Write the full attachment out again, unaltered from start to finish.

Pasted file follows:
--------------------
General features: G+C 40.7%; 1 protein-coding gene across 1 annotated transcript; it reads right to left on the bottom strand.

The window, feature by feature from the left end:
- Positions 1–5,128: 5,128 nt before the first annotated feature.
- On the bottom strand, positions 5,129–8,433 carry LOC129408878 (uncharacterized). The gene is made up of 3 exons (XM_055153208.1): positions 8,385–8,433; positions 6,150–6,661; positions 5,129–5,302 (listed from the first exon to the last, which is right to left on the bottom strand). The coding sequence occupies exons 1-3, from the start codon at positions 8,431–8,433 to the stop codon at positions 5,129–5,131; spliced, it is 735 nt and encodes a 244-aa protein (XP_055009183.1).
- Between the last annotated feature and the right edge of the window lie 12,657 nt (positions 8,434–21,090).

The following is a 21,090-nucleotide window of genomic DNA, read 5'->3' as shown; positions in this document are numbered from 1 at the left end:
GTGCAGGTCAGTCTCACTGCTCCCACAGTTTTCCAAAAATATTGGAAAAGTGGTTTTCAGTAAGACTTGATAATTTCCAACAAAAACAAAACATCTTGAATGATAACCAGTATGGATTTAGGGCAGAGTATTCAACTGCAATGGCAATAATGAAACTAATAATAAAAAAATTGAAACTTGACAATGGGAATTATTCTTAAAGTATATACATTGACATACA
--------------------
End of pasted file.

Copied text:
General features: G+C 40.7%; 1 protein-coding gene across 1 annotated transcript; it reads right to left on the bottom strand.

The window, feature by feature from the left end:
- Positions 1–5,128: 5,128 nt before the first annotated feature.
- On the bottom strand, positions 5,129–8,433 carry LOC129408878 (uncharacterized). The gene is made up of 3 exons (XM_055153208.1): positions 8,385–8,433; positions 6,150–6,661; positions 5,129–5,302 (listed from the first exon to the last, which is right to left on the bottom strand). The coding sequence occupies exons 1-3, from the start codon at positions 8,431–8,433 to the stop codon at positions 5,129–5,131; spliced, it is 735 nt and encodes a 244-aa protein (XP_055009183.1).
- Between the last annotated feature and the right edge of the window lie 12,657 nt (positions 8,434–21,090).

The following is a 21,090-nucleotide window of genomic DNA, read 5'->3' as shown; positions in this document are numbered from 1 at the left end:
GTGCAGGTCAGTCTCACTGCTCCCACAGTTTTCCAAAAATATTGGAAAAGTGGTTTTCAGTAAGACTTGATAATTTCCAACAAAAACAAAACATCTTGAATGATAACCAGTATGGATTTAGGGCAGAGTATTCAACTGCAATGGCAATAATGAAACTAATAATAAAAAAATTGAAACTTGACAATGGGAATTATTCTTAAAGTATATACATTGACATACA